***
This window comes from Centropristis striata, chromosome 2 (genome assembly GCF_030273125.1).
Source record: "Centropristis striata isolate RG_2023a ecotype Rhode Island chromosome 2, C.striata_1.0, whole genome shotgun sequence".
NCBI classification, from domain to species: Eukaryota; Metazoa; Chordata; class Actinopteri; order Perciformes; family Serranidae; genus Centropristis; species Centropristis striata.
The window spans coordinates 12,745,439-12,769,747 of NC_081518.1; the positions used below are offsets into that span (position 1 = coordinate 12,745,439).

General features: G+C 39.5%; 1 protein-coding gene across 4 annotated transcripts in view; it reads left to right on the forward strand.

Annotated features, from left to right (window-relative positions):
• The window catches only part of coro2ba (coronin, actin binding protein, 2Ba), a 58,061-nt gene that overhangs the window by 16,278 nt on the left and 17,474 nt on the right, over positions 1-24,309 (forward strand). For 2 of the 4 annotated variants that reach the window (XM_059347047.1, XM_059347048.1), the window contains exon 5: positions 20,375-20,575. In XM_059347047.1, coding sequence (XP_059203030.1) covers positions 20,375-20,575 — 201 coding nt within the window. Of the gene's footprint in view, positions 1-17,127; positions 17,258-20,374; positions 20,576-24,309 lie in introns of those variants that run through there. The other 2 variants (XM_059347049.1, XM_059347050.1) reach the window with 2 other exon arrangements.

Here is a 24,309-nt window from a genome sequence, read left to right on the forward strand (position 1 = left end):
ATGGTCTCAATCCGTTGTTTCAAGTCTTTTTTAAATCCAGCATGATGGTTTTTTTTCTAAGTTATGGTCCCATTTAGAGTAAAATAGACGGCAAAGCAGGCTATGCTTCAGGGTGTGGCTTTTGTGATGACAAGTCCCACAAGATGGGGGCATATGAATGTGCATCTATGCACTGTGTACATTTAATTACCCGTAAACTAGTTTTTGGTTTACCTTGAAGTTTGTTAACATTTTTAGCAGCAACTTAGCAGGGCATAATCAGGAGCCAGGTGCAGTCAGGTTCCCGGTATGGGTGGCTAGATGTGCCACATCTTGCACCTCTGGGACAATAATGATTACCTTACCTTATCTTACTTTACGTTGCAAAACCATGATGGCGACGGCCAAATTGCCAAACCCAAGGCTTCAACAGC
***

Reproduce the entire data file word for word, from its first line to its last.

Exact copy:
This window comes from Centropristis striata, chromosome 2 (genome assembly GCF_030273125.1).
Source record: "Centropristis striata isolate RG_2023a ecotype Rhode Island chromosome 2, C.striata_1.0, whole genome shotgun sequence".
NCBI classification, from domain to species: Eukaryota; Metazoa; Chordata; class Actinopteri; order Perciformes; family Serranidae; genus Centropristis; species Centropristis striata.
The window spans coordinates 12,745,439-12,769,747 of NC_081518.1; the positions used below are offsets into that span (position 1 = coordinate 12,745,439).

General features: G+C 39.5%; 1 protein-coding gene across 4 annotated transcripts in view; it reads left to right on the forward strand.

Annotated features, from left to right (window-relative positions):
• The window catches only part of coro2ba (coronin, actin binding protein, 2Ba), a 58,061-nt gene that overhangs the window by 16,278 nt on the left and 17,474 nt on the right, over positions 1-24,309 (forward strand). For 2 of the 4 annotated variants that reach the window (XM_059347047.1, XM_059347048.1), the window contains exon 5: positions 20,375-20,575. In XM_059347047.1, coding sequence (XP_059203030.1) covers positions 20,375-20,575 — 201 coding nt within the window. Of the gene's footprint in view, positions 1-17,127; positions 17,258-20,374; positions 20,576-24,309 lie in introns of those variants that run through there. The other 2 variants (XM_059347049.1, XM_059347050.1) reach the window with 2 other exon arrangements.

Here is a 24,309-nt window from a genome sequence, read left to right on the forward strand (position 1 = left end):
ATGGTCTCAATCCGTTGTTTCAAGTCTTTTTTAAATCCAGCATGATGGTTTTTTTTCTAAGTTATGGTCCCATTTAGAGTAAAATAGACGGCAAAGCAGGCTATGCTTCAGGGTGTGGCTTTTGTGATGACAAGTCCCACAAGATGGGGGCATATGAATGTGCATCTATGCACTGTGTACATTTAATTACCCGTAAACTAGTTTTTGGTTTACCTTGAAGTTTGTTAACATTTTTAGCAGCAACTTAGCAGGGCATAATCAGGAGCCAGGTGCAGTCAGGTTCCCGGTATGGGTGGCTAGATGTGCCACATCTTGCACCTCTGGGACAATAATGATTACCTTACCTTATCTTACTTTACGTTGCAAAACCATGATGGCGACGGCCAAATTGCCAAACCCAAGGCTTCAACAGC